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NEW DELHI: After the fall of the last wicket, Kuldeep Yadav tossed the 57.4-over-old red SG Test ball to his senior teammate, the milestone man Ravichandran Ashwin, who, in turn, insisted on returning it.
After a round of catching, Ashwin, in a gesture reminiscent of an older brother, literally pressed the ball into Kuldeep’s hands. While Ashwin had taken four wickets in his 100th Test, Kuldeep achieved a five-for, a feat he had narrowly missed in the previous game against England.
This symbolic exchange might subtly indicate a changing of the guard in terms of who will lead the spin attack in the coming years. Despite Ashwin having claimed 21 wickets in this series with one more innings to go, Kuldeep, who was initially left out of the opening match, has stood out in terms of impact.
The left-arm wrist spinner showcased his mastery with the ‘Chinaman’s leg-break,’ dismissing top batter Zak Crawley and evoking memories of his brilliance in the 2019 World Cup. A perfectly pitched delivery outside the off-stump enticed Crawley into a lunge drive, sneaking between bat and pad and leaving the batter bewildered – a moment that encapsulates a left-arm wrist spinner’s dream.
In 2019, during a Test in Sydney where Kuldeep secured a five-for, then-head coach Ravi Shastri declared him “India’s lead spinner in overseas Tests.” However, inconsistent selections and a career-threatening knee surgery relegated him down the pecking order.
Despite facing challenging times, Kuldeep found little support around him when he needed it the most. The current captain, Rohit Sharma, has changed this narrative by providing the comforting support Kuldeep required. Notably, Kuldeep has experienced a resurgence in form across formats whenever Rohit has been at the helm.
Kuldeep’s childhood coach Kapil Pandey, a tough cookie from Azamgarh, a thoroughbred in Mumbai club cricket and someone who has navigated through the Kanpur maze wouldn’t allow his ward to throw in the towel.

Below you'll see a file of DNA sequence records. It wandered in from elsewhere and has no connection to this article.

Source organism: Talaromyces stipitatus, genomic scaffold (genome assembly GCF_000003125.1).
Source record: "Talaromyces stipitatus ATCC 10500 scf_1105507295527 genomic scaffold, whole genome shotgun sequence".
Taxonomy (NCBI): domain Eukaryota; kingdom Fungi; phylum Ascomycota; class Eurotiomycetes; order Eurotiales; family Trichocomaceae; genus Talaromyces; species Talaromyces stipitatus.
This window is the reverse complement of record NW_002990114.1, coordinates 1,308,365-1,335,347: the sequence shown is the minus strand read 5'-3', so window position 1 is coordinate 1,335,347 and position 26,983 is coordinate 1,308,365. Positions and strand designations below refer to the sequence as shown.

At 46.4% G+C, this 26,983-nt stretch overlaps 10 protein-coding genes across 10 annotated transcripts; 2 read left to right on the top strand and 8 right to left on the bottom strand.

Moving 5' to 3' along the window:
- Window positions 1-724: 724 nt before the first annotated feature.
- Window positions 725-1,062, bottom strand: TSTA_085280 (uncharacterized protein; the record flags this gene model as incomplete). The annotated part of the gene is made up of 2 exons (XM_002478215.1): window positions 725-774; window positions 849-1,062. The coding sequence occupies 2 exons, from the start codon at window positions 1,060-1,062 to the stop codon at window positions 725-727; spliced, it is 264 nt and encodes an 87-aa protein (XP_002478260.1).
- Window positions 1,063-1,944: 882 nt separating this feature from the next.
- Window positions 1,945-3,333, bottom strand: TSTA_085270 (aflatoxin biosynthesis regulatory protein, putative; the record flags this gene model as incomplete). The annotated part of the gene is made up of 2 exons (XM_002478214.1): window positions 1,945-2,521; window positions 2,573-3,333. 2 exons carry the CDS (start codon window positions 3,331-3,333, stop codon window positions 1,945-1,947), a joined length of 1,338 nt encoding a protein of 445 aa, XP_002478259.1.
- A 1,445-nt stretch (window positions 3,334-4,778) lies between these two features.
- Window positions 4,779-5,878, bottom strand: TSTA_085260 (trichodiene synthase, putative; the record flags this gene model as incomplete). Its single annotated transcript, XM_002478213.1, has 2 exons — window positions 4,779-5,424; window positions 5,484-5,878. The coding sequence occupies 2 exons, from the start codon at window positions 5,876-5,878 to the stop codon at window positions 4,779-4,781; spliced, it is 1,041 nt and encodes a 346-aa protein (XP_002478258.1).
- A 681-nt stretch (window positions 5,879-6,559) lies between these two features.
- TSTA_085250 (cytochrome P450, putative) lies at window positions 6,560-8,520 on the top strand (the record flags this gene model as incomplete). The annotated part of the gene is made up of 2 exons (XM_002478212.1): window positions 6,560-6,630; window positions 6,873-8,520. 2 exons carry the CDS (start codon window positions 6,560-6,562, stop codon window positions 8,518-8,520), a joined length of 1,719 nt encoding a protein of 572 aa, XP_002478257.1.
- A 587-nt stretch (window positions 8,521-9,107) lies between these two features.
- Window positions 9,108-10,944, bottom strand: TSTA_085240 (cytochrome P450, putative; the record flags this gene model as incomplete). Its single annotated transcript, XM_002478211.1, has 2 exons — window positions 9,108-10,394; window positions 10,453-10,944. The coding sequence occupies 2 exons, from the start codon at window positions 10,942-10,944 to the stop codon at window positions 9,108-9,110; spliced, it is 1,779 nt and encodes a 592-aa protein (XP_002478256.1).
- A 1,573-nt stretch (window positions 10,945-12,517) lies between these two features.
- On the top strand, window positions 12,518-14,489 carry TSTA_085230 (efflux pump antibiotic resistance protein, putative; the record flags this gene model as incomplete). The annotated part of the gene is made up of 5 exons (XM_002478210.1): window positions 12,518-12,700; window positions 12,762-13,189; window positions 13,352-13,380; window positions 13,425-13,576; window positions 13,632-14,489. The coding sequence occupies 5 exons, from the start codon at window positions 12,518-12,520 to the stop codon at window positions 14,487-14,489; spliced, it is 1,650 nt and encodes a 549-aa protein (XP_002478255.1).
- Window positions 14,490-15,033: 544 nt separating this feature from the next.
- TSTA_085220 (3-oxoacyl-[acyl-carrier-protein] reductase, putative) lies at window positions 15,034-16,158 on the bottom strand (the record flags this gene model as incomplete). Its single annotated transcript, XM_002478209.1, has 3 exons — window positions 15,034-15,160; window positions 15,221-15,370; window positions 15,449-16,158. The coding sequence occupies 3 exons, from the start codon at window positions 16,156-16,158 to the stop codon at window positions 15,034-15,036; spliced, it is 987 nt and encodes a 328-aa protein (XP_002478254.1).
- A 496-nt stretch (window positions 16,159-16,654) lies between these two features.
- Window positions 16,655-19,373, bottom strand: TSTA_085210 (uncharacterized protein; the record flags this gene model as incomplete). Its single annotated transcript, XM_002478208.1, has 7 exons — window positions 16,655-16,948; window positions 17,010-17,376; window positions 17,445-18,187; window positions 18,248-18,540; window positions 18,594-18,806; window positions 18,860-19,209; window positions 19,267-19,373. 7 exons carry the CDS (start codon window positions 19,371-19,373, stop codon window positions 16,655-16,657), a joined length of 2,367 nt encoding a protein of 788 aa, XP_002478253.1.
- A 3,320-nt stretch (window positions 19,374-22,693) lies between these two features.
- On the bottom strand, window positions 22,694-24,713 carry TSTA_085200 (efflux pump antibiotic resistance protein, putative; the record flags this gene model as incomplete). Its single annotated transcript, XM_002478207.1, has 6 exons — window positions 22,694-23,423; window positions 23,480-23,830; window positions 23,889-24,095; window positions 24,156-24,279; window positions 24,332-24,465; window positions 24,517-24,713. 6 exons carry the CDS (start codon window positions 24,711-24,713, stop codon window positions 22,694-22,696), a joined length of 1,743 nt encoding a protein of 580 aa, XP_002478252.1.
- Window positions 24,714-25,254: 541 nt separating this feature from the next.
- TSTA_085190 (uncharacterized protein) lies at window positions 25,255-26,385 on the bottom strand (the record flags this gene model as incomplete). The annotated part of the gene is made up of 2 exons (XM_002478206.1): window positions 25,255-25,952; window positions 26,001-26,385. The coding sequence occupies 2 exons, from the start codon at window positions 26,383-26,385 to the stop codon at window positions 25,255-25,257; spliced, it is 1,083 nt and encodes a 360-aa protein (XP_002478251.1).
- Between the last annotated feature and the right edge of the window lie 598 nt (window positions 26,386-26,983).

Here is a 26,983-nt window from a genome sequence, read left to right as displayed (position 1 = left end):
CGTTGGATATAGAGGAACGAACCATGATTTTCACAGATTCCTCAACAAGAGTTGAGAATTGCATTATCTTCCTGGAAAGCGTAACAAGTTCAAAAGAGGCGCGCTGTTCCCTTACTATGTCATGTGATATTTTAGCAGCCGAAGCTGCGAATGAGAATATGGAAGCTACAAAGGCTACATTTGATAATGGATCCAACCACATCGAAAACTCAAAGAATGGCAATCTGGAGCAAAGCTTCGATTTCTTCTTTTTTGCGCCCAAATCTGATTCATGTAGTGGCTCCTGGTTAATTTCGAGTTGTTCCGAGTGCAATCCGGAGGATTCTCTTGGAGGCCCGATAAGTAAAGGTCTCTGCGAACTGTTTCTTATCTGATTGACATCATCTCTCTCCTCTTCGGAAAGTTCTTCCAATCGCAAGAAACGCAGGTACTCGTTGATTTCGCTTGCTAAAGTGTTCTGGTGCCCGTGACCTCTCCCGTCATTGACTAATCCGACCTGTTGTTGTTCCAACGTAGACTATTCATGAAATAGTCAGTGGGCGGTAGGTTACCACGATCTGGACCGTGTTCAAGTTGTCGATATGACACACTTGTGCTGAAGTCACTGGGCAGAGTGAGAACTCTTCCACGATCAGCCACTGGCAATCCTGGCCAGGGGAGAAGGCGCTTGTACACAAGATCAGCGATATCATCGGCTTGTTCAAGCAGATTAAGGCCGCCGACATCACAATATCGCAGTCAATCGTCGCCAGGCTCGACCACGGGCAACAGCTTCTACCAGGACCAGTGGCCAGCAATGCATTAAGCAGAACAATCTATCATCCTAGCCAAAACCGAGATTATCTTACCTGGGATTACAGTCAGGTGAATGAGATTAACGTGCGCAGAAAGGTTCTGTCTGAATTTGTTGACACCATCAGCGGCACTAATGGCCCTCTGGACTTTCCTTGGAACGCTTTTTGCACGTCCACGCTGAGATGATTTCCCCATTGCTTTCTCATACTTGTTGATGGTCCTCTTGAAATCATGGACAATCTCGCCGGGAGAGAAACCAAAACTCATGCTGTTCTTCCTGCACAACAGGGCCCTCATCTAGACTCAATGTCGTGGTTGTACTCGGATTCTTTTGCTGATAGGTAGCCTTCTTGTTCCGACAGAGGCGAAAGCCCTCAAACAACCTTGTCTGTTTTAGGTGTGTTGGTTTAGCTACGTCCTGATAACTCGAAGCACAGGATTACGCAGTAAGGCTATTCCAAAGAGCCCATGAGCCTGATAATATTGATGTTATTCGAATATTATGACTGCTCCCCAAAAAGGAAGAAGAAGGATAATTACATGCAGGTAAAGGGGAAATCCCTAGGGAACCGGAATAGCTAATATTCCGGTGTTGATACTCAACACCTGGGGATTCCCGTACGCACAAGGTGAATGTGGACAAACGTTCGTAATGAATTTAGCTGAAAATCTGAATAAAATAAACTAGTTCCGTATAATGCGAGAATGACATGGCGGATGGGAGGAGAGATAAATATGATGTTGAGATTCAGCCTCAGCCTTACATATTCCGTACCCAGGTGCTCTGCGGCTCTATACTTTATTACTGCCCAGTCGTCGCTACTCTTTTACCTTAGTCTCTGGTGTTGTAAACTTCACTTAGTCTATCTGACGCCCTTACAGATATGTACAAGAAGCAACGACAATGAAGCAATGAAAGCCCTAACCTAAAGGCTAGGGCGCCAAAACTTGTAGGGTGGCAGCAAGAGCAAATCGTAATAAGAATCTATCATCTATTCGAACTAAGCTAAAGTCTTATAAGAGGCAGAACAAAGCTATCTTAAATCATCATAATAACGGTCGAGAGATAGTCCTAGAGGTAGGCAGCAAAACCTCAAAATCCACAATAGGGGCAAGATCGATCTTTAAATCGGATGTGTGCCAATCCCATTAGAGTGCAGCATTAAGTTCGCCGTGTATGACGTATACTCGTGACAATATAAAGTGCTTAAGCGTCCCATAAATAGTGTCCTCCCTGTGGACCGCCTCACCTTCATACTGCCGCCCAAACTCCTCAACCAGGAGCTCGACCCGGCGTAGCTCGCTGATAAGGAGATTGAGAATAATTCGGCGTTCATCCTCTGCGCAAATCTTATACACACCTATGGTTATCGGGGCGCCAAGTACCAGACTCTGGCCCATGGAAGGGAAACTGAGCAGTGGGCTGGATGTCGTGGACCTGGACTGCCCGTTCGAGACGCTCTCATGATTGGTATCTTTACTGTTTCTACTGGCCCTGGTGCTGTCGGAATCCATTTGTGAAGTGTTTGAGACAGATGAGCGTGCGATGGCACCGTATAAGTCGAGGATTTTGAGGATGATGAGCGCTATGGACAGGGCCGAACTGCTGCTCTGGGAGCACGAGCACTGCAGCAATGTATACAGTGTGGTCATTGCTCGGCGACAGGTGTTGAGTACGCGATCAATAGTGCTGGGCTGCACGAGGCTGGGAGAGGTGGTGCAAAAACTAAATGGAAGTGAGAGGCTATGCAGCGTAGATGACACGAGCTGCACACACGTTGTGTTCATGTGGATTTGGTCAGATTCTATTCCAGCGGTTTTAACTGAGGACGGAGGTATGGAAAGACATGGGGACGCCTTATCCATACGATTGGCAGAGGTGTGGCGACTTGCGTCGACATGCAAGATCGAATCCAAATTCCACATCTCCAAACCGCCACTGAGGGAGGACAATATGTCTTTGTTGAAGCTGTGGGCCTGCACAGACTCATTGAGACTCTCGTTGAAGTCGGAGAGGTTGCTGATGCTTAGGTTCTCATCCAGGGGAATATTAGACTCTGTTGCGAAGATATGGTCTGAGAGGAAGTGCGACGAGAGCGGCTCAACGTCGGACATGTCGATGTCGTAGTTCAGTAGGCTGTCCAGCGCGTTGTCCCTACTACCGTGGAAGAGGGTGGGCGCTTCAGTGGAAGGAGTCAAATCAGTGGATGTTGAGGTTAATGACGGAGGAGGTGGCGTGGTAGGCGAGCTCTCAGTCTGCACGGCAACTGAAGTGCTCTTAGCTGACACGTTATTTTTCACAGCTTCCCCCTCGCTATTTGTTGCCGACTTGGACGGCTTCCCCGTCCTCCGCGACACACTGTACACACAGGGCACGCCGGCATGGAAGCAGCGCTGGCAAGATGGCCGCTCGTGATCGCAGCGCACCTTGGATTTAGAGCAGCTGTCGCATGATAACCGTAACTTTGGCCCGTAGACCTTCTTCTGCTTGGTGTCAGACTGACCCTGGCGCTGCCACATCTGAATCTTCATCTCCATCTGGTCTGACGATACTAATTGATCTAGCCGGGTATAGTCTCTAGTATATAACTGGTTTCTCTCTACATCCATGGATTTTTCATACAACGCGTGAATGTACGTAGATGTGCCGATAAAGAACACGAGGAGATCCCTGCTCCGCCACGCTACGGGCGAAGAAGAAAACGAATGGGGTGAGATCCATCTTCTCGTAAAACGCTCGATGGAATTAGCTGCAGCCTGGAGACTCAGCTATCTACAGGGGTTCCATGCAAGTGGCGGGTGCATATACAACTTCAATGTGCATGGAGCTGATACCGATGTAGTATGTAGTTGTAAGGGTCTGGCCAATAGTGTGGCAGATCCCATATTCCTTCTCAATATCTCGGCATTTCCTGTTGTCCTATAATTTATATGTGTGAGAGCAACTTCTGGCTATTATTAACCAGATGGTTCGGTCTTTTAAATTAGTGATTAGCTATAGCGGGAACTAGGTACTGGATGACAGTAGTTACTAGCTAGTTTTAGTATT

“He has three hat-tricks in white ball cricket but I completely understand that team combination is always paramount,” Pandey, who runs his academy in Kanpur, told PTI during a recent interaction.
Kuldeep was back in his elements when he played against Bangladesh in December 2022, picking eight wickets and scoring a valuable 40, only to be replaced by a mediocre Jaydev Unadkat in the very next game.
But that Bangladesh series was the turning point for Kuldeep, feels Pandey.
“Before the tour of Bangladesh, we worked on his flight, line and length. The frame of mind for maximum bowlers now is that we don’t need to use flight. It is just about containing the flow of runs and get wickets in the process like they do in T20,” Pandey said.

How Kuldeep countered ‘Bazball’
There are times when cricket as a game is over-analysed and solutions become complicated.
Pandey wanted his best student to follow his process of getting wickets in ODI games, where he has enjoyed commendable success.
“Aap batao Bazball hai kya? Old fashioned ODI cricket hi toh hai? (You tell me what is Bazball? It is just old fashioned ODI cricket,” Pandey summed it up lucidly.
“In yesteryears’ ODIs, a good score in 50 overs was 250 at five runs per over. Now just translate that to 90 overs and it is 450 runs in a day. That is exactly how England played the game. They took Test batting into ODI mode.”
“So, Kuldeep was simply told that way you bowl the way you bowl in ODIs. Bring that aspect of your bowling into Tests.”

Tweaks in technique
The Kuldeep, who looked miserable in Chennai during the 2021 home series against England, had a diagonal run-up with a slower arm-speed. That was the first thing that was changed.
“Post surgery, his run-up to the crease became straighter, arm speed increased. The moment arm speed increases, the balls spins at a higher speed.”
The next part, which was also the most important, was weight transfer while delivering the ball.
That is called pivot, where a spinner with his twist of waist, puts the entire weight of his body on the bowling shoulder.
“For a spinner, the pivot is weight transfer — while he pivots, he needs to lean forward more, the classic example is Shane Warne. While pivoting, you would see how much his bowling shoulder used to lean forward, due to this transfer of weight. The ball would whiz at a faster clip while travelling through the air.
“Kuldeep also became better in using the footmark patches of his teammates bowling from other end.”
While training in Kanpur, Pandey always kept three left-handers and three right-handers ready for Kuldeep, so that if his rhythm was disrupted in match situations, he could deal with it.
“Earlier, he would pitch it a bit up and would always look at the batter. The Kuldeep that bowls now, concentrates on the good length spot instead of looking at the batter.”
(With PTI inputs)


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